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'Super-Majority' Ballot Measure Would Have No Impact on Proposed Developments
By Jorge Casuso
June 21, 2018 -- A proposed ballot measure to require a "super-majority" vote by the City Council for developments that exceed zoning limits will have no impact on projects currently in the planning pipeline, according to City planning officials.
The measure is expected to help quell the fear of over-development by slow-growth constituents, many of whom oppose three major projects slated for Downtown.
Staff initially recommended that the Council not place a measure on the ballot requiring five votes for affected developments ("Staff Recommends Santa Monica Council Scrap Idea of Development Ballot Measure," May 7, 2018).
The Council will take up the proposed measure at its meeting Tuesday night.
In its report to the Council released Thursday, staff said the three Downtown developments "would not require a super-majority vote of Council because they would not require an amendment to the DCP" or Downtown Community Plan.
The plan, approved last July, allows developments as tall as 130 feet on three designated sites ("Santa Monica Council Sets Highest Affordable Housing Requirement in State for Downtown," July 27, 2017).
Zoning for the sites exceeds the standards set for the rest of the City under the Land Use and Circulation Element (LUCE) amended in 2015 and the zoning code to implement it.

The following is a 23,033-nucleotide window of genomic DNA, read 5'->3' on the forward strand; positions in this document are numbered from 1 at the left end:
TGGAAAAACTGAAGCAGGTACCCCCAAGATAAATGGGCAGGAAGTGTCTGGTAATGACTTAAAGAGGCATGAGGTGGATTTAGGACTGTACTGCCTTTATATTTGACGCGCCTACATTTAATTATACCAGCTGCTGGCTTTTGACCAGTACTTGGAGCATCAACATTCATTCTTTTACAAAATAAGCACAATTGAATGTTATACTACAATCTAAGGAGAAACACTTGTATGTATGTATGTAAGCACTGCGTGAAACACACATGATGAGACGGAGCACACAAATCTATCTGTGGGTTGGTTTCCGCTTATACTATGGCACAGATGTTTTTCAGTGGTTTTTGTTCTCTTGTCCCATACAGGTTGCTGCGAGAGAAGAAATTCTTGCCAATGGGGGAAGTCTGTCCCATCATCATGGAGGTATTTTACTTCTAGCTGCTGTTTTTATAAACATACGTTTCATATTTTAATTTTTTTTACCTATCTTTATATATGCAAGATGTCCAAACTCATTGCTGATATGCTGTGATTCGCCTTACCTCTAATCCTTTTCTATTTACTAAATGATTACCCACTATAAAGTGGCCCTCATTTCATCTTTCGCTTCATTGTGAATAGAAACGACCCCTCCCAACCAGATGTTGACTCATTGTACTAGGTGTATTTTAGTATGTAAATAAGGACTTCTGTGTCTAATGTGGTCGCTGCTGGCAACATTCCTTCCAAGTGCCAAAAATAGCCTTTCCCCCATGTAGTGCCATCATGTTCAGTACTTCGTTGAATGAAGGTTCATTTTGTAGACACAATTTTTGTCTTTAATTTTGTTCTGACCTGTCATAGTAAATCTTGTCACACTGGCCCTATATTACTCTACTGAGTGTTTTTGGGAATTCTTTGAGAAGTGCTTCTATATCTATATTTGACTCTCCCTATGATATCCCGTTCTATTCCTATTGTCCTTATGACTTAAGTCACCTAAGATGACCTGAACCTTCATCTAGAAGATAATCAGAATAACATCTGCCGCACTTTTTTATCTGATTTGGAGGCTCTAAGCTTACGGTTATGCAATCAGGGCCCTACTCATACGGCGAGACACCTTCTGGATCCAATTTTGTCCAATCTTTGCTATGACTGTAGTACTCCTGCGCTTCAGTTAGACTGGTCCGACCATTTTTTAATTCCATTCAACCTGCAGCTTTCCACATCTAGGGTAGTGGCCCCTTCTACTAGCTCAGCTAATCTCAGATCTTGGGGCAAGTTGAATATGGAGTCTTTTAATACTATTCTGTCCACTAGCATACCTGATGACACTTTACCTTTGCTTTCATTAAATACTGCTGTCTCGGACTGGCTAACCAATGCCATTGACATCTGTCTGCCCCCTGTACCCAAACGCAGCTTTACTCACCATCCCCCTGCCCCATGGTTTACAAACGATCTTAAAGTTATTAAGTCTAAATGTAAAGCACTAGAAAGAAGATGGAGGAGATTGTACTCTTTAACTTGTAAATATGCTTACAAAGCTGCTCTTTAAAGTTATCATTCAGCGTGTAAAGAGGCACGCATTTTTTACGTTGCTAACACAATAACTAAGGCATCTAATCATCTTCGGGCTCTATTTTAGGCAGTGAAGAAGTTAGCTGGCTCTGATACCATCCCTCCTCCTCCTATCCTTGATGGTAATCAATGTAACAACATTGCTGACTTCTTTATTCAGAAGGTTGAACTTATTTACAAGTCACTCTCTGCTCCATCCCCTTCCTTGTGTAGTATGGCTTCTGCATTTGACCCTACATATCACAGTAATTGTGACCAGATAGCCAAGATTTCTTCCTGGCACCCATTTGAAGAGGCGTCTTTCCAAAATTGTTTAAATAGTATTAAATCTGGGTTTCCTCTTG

Councilmember Kevin McKeown, who made the motion to draft the proposed ballot initiative, said the measure before the Council sends a strong message.
“The measure is envisioned to assure our community that a bare 4-3 Council vote cannot override the work we all did together over the past eight years in agreeing on the LUCE and the zoning code," McKeown wrote in an emal to The Lookout.
"The fundamental premise is that we have a plan, and we will Stick To Our Plan (S.T.O.P.) -- no more surprises," he wrote.
"The three large downtown projects have already had height and FAR limits set as part of the Downtown Community Plan, so this ballot measure won’t retroactively modify their Council approval process unless they try to go beyond those set limits, but because they’ll be Development Agreements, they’re still subject to resident referendum."
Slow-growth activists said they were disappointed with the proposed measure.
"It's a bait and switch to get voters to think they are being responsive, said Armen Melkonians, who heads Residocracy.com, an online slow-growth group.
"It's a weak way out to gain support from their current supporters, which are developers," he said. "Obviously, it's a political move."
Melkonians said Residocracy is still considering placing referendums to stop the major Downtown developments ("Santa Monica Slow-Growth Leader Vows Referendums on Major Downtown Projects," September 26, 2017).
The ballot measure -- a Charter Amendment that would be in effect for ten years -- would require a super-majority vote for changes to the LUCE and zoning code.
However, it would have no impact on a proposed development in the Bergamot Area, staff said in its report.
It also would likely not affect future developments guided by the Hospital Area Specific Plan (HASP) and the Civic Center Specific Plan (CCSP), according to staff.
In addition, amendments that allow additional height or density for 100 percent affordable housing projects "could be approved with a simple majority Council vote," staff wrote.
The Memorial Park Neighborhood and the Santa Monica Business Park at the Airport could require super-majority votes if their plans increase the current height and density limits, staff said.
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